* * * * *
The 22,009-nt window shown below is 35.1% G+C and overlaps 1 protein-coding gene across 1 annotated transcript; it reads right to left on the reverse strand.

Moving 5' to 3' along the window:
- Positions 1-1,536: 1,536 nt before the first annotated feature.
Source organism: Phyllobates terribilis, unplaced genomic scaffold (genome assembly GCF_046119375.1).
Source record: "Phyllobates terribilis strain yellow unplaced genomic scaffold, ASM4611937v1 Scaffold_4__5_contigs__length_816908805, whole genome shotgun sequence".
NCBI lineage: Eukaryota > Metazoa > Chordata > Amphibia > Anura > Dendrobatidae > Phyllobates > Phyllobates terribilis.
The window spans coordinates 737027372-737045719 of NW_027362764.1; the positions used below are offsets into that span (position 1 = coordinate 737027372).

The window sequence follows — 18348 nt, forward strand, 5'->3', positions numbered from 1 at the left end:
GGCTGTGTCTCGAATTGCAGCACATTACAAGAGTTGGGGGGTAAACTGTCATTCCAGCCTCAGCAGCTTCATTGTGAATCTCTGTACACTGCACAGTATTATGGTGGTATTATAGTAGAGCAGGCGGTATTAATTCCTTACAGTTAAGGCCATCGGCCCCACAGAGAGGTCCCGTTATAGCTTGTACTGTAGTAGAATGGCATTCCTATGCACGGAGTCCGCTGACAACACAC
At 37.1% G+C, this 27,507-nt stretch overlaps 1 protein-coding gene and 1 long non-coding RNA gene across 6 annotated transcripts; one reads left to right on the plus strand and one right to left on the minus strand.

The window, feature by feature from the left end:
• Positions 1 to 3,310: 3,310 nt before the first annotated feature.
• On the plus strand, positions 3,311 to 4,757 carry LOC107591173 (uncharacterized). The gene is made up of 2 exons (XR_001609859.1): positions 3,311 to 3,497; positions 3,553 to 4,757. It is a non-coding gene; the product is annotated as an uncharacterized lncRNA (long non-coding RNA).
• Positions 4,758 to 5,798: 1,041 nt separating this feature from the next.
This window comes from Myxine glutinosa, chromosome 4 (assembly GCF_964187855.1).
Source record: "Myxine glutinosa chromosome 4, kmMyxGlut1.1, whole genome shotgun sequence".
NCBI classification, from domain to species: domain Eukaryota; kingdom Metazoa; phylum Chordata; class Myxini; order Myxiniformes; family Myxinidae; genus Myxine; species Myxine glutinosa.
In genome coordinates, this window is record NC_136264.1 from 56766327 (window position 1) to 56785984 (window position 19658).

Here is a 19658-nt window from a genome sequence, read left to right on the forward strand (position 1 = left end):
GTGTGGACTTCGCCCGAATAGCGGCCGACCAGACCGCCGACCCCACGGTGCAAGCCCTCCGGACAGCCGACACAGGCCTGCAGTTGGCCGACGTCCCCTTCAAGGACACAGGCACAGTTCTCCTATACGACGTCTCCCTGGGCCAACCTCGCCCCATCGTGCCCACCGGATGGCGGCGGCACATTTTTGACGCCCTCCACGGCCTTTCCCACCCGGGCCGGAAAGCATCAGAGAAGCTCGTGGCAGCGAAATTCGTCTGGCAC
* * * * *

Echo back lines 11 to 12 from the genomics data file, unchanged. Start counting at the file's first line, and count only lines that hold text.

The window, feature by feature from the left end:
• Positions 1 to 3,310: 3,310 nt before the first annotated feature.